This report gives an overview of the global effort toward achieving SDG 11, which seeks to “Make cities and human settlements inclusive, safe, resilient and sustainable,” focusing on Target 11.1 — “By 2030, ensure access for all to adequate, safe and affordable housing and basic services and upgrade slums” — and the Indicator 11.1.1: “Proportion of urban population living in slums, informal settlements or inadequate housing.” This report relies on desk research and a review of literature from online sources and reports by U.N. agencies, multilateral bodies and civil society, including UNHABITAT, Cities Alliance, U.N. Environment Programme, U.N. Development Programme, World Bank, Voluntary National Reviews and Voluntary Local Reviews, mainly from 2018 to 2020. The consequences of the COVID-19 pandemic for Target 11.1 are not considered in the analyses of this report.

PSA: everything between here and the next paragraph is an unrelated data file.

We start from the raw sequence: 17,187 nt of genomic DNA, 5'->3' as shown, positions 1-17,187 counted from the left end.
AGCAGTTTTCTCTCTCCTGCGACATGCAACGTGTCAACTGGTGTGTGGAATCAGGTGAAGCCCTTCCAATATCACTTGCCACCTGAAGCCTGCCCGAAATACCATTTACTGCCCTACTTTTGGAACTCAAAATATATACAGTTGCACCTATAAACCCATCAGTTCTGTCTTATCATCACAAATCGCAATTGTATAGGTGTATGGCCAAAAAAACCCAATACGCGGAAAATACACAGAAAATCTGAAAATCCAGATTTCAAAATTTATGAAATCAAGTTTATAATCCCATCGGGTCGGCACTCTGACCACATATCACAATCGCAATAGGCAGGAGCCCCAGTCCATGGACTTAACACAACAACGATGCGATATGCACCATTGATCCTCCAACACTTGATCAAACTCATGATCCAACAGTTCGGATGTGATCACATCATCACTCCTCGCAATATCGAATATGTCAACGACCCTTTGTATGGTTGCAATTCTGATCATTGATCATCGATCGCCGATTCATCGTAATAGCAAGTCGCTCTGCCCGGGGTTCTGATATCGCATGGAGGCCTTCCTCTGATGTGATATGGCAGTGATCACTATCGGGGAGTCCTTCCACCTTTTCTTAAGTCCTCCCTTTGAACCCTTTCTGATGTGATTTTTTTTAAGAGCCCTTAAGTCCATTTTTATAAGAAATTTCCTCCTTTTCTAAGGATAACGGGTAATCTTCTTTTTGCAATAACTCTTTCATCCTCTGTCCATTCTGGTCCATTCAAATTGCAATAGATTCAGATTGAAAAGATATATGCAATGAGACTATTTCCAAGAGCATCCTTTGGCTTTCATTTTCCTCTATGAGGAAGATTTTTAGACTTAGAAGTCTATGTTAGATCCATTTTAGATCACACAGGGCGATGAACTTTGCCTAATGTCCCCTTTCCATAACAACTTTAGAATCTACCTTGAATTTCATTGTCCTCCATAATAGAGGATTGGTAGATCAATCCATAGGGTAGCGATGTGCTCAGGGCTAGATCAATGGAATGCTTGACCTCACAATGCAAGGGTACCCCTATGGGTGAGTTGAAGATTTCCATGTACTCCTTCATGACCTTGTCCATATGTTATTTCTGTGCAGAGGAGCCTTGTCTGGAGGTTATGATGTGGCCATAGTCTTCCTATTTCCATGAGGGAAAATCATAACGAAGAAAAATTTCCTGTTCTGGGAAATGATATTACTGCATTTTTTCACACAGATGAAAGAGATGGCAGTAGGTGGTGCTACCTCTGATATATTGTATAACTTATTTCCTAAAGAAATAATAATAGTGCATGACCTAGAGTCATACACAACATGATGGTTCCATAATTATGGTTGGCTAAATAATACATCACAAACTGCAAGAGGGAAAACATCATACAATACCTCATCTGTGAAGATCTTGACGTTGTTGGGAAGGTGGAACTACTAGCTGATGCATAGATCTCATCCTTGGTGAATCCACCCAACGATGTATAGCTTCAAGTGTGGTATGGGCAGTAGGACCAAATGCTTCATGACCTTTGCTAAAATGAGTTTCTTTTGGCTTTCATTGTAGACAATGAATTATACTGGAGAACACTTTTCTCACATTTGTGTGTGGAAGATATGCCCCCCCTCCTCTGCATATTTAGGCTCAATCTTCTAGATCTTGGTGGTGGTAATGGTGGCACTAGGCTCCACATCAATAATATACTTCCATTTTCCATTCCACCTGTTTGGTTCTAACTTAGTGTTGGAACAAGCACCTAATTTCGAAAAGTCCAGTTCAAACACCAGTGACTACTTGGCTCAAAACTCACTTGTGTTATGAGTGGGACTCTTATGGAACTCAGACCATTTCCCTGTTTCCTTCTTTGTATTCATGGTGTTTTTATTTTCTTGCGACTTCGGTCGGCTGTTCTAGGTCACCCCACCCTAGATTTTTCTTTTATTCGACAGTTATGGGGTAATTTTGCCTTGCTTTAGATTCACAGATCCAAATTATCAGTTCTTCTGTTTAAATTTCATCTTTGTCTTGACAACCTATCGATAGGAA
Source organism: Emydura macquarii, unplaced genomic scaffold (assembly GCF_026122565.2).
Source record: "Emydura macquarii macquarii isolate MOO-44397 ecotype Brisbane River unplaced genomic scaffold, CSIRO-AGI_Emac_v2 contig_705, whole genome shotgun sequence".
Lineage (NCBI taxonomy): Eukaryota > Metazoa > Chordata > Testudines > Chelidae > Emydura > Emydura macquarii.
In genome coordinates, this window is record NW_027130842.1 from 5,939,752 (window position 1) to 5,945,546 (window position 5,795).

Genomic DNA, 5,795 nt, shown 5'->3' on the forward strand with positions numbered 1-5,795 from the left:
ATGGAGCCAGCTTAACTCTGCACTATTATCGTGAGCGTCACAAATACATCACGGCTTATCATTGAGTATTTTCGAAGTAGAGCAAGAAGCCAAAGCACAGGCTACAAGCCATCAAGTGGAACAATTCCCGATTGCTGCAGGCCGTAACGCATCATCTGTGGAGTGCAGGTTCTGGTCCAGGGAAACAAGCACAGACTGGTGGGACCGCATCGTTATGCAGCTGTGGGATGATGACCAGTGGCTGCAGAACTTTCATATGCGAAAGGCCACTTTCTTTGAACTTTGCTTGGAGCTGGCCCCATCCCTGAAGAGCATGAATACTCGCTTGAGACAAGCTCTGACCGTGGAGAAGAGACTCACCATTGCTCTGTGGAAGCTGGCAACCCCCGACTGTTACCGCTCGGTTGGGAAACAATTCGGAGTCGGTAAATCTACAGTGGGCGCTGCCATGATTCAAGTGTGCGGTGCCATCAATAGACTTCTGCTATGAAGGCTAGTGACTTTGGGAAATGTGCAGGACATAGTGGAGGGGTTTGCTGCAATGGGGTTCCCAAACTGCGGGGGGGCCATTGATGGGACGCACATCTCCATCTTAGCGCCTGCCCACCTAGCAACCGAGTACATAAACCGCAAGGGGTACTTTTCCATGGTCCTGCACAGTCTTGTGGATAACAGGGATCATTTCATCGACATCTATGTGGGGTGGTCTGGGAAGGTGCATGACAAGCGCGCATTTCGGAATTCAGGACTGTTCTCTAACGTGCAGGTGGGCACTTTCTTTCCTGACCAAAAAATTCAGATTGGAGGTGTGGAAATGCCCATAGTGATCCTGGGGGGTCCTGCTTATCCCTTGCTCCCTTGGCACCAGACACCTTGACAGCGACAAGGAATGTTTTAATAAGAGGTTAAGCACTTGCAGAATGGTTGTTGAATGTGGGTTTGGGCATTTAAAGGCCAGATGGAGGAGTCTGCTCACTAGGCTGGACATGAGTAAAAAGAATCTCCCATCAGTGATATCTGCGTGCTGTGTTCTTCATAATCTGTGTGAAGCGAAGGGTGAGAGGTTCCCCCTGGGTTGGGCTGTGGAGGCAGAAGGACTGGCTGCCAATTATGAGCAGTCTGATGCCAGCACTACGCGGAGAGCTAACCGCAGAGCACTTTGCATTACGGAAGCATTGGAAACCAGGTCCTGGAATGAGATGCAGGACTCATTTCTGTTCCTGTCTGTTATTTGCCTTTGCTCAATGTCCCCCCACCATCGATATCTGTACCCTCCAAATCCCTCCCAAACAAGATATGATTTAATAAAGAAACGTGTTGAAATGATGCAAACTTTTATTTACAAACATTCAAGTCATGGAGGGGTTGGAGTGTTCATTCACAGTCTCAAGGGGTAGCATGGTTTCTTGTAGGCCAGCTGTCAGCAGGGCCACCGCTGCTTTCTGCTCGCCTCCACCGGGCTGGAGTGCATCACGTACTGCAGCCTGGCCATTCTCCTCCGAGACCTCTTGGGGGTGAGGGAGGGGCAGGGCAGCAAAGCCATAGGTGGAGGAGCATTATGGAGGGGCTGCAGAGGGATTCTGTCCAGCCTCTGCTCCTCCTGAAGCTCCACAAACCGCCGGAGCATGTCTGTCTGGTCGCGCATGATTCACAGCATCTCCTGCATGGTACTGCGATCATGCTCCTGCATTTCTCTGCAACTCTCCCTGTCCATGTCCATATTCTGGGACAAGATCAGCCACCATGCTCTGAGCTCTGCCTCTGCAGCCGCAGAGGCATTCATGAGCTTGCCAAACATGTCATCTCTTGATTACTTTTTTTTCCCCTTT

At the U.N. HLPF in 2020, it was made clear that Target 11.1 is one of the five targets that is regressing (out of 35 measured of 161 in total). The proportion of the world’s urban population living in slums grew to 24% by 2018, compared with the previous decrease from 28% to 23% between 2000 and 2014. The absolute number of the urban slum population continued to increase, and by 2018 it exceeded 1 billion, with the largest slum and informal settlement dweller populations in East and Southeast Asia (370 million), Sub-Saharan Africa (238 million) and Central and South Asia (227 million). While slums are mostly concentrated in developing countries, lack of housing affordability affects people in developed countries as well. Projections for 2030 estimate a further increase in the number of slum dwellers to 1.2 billion, with the largest proportional increase occurring in Africa. With these facts in mind and recognizing the anticipated long-term global impacts of the COVID-19 pandemic, regression and lack of progress toward achieving Target 11.1 is likely to continue if no additional efforts are taken.